Public Interest Winding Up – Is ‘lack of transparency’ a sufficient basis for the Secretary of State to seek to wind up a company?
9th August 2021
In The Secretary of State for Business, Energy and Industrial Strategy v Celtic Consultancy & Enterprises Ltd  EWHC 1240 (Ch), the High Court considered petitions seeking the winding up of three companies under s 124A Insolvency Act 1986. The court had to decide whether a company’s alleged failure to explain the basis upon which monies were received could properly form the basis of a winding up petition on public interest grounds. The judge dismissed the petitions against two of the companies but found that the third company’s lack of transparency was, on the facts, demonstrative of it acting in an inherently objectionable way and made an order for it to be wound up. Edward Davies QC and Patrick Harty acted for the two companies that successfully defended the proceedings.
The petitions brought by the Secretary of State for Business, Energy and Industrial Strategy (Secretary of State) sought the winding up of three companies: Celtic Consulting & Enterprise Ltd (CCE), Celtic PMC Ltd (PMC) and Haoma (UK) Ltd (formerly known as Simple Financial Administration Ltd) (Haoma).
The sole shareholder and director of CCE and PMC, Mr Clive Howells (Mr Howells), was also the sole shareholder and director of Celtic Wealth Management and Financial Planning Ltd (Celtic Wealth), which operated as an introducer of individuals seeking pensions advice to financial advisors. The winding up orders sought against CCE and PMC related to their receipt of funds arising from introductions made by Celtic Wealth to Active Wealth Ltd (Active Wealth), an independent financial advisor regulated by the FCA. Celtic Wealth began introducing business to Active Wealth in 2014 and these two companies entered into an ‘introducer agreement’ under which Celtic Wealth received 50% of the fee Active Wealth charged clients that were introduced by Celtic Wealth.
In addition to those fees, where Celtic Wealth introduced a client to Active Wealth and the client chose to move their pension into a SIPP, the pension would then be invested in specific investment funds, and the investment companies running those funds would sometimes pay a commission to the introducer who had introduced the business to Active Wealth. Strictly speaking, this commission, the so-called ‘back-end payments’ – was due to Celtic Wealth, but Mr Howells designated CCE as the recipient of these funds because he wished to keep them separate from the fees payable under the introducer agreement.
PMC was set up as part of a tax efficient remuneration trust arrangement and, within that structure, operated as a “personal management company”.
Haoma’s role was to receive funds from the investment companies and pay these sums on to introducers, including CCE. Haoma was associated with Mr Darren Reynolds, who owned and controlled Active Wealth. Mr Howells held no interest in Haoma.
Following complaints from members of the public, Active Wealth was suspended from accepting new clients by the FCA on 24 November 2017 and went into creditors’ voluntary liquidation in 2018. The Secretary of State then presented petitions seeking the winding up of CCE, PMC and Haoma on public interest grounds under s 124A IA 1986.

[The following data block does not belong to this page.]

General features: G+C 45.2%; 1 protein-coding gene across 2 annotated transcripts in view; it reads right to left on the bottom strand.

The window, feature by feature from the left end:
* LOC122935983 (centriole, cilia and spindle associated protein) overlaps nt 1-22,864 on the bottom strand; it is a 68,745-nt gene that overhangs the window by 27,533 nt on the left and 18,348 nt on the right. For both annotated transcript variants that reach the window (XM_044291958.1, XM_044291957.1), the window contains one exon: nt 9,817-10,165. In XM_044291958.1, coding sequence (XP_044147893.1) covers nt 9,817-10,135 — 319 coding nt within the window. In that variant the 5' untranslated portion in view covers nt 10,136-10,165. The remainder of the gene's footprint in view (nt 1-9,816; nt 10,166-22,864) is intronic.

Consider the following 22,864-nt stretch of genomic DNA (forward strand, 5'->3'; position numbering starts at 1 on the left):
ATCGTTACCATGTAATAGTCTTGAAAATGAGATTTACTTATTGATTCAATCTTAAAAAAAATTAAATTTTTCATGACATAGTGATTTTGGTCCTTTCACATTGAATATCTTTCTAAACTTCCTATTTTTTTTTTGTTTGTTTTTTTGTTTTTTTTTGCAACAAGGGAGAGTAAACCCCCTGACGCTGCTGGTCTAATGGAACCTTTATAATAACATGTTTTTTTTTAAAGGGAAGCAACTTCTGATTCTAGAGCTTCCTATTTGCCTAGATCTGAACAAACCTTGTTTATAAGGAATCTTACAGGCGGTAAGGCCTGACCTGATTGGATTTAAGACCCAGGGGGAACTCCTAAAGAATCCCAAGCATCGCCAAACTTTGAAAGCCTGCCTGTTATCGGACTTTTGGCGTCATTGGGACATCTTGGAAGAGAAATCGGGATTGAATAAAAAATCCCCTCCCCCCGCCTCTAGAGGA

The Secretary of State’s case against CCE and PMC was based solely on the proposition that their winding up was warranted because there was a ‘lack of transparency’ regarding the sums that it has received. Specifically, it was said that they were unable to explain the legal basis upon which CCE was entitled to the sums that had been received, or how the various sums had been calculated or ascertained, or which particular investment by which introduced client had resulted in the making of the relevant payments, and on what basis.
The petition against Haoma was similarly based on an alleged lack of transparency and also on the basis that Haoma had failed to file its accounts for the year ended 30 June 2018 and its confirmation statement for the period to 13 June 2019.
CCE and PMC each denied that there had been lack of transparency. Haoma did not respond despite having been duly served with the petition.
In considering how s 124A should be applied, HHJ Cawson QC (sitting as a High Court judge) relied upon the principles set out by Norris J in The Secretary of State for Business Innovation and Skills v PAG Management Service Ltd  EWHC 2404 (Ch) (PAG I), as approved by the Court of Appeal in The Secretary of State for Business, Energy and Industrial Strategy v PAG Asset Preservation Ltd  EWCA Civ 1017 (PAG II). In particular, he noted that a company could be wound up under this section if its business was inherently objectionable because its activities were contrary to a clearly identified public interest. As Asplin LJ had highlighted in PAG II, the application of s 124A required the court to carry out a balancing exercise, which involved weighing the factors that pointed to it being just and equitable to wind up the company against those which pointed away from that conclusion. However, while Asplin LJ had suggested that an essential element of the winding up petition would be missing if there was no evidence of harm to the public, HHJ Cawson QC did not consider that this required a specific harm to be shown and noted that conduct which did not cause specific harm to the public “might, in an appropriate case, found the basis for a winding up petition in the public interest if the Secretary of State can properly identify some public interest that would be promoted by the winding up of the company“. This aspect is discussed further below.
Applying these principles to the case before him, HHJ Cawson QC found that, although a company’s obligation to explain transactions was prescribed by certain statutory provisions such as s 386 CA 2006 relating to company accounts, and that a company might reasonably be expected to co-operate with an investigation such as one under s 447 CA 1985, there was no freestanding requirement or obligation for the company to explain transactions.